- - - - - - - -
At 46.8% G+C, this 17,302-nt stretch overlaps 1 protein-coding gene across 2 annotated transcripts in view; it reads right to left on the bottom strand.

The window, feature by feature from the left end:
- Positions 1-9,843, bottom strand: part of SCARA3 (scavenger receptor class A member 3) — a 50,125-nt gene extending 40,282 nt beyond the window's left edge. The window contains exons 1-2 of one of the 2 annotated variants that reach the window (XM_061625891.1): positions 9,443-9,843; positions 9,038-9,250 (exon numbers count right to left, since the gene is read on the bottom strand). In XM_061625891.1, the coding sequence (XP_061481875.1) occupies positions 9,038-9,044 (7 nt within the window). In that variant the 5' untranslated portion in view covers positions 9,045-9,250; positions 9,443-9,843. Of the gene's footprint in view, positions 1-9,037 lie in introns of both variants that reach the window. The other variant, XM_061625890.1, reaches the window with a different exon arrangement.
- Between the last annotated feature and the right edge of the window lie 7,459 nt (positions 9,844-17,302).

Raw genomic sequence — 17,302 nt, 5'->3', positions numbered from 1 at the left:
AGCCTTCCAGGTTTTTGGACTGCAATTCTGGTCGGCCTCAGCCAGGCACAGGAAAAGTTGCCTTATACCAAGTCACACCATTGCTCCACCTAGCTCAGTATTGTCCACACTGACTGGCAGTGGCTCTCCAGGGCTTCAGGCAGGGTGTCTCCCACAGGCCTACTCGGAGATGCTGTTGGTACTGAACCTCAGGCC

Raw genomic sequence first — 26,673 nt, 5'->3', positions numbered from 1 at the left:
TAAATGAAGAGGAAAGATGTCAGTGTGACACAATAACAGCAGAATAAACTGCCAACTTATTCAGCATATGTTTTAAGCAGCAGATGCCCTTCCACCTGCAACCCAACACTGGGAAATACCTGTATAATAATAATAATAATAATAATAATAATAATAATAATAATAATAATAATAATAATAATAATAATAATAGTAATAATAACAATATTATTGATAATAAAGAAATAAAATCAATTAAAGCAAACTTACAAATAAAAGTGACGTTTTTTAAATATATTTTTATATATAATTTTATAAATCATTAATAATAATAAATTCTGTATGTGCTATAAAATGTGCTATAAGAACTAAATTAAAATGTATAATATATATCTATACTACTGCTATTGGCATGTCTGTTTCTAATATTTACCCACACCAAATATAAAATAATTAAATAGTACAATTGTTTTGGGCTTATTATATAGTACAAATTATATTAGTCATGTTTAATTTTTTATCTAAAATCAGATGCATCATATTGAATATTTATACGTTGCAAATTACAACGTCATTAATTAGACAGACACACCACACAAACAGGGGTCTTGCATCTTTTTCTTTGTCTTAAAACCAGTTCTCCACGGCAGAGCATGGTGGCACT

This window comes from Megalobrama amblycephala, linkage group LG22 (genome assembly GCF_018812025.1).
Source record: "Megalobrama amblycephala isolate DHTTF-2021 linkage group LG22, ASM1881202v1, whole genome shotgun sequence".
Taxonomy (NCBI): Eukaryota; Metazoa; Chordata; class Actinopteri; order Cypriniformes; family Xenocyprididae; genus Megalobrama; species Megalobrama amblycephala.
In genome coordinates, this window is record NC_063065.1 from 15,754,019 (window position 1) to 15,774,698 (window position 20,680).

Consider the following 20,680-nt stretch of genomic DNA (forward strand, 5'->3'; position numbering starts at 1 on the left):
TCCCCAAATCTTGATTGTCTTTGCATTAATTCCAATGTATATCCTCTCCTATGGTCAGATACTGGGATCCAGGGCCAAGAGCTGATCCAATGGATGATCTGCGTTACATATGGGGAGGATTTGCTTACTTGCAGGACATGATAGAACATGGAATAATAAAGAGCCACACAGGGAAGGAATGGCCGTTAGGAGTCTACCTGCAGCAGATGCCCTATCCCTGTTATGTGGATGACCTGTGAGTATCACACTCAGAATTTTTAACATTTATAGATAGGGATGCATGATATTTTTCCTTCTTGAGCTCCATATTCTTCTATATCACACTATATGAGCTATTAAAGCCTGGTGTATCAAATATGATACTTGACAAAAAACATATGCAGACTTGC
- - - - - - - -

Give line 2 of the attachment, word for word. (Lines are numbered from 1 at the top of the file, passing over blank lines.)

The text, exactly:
The window, feature by feature from the left end: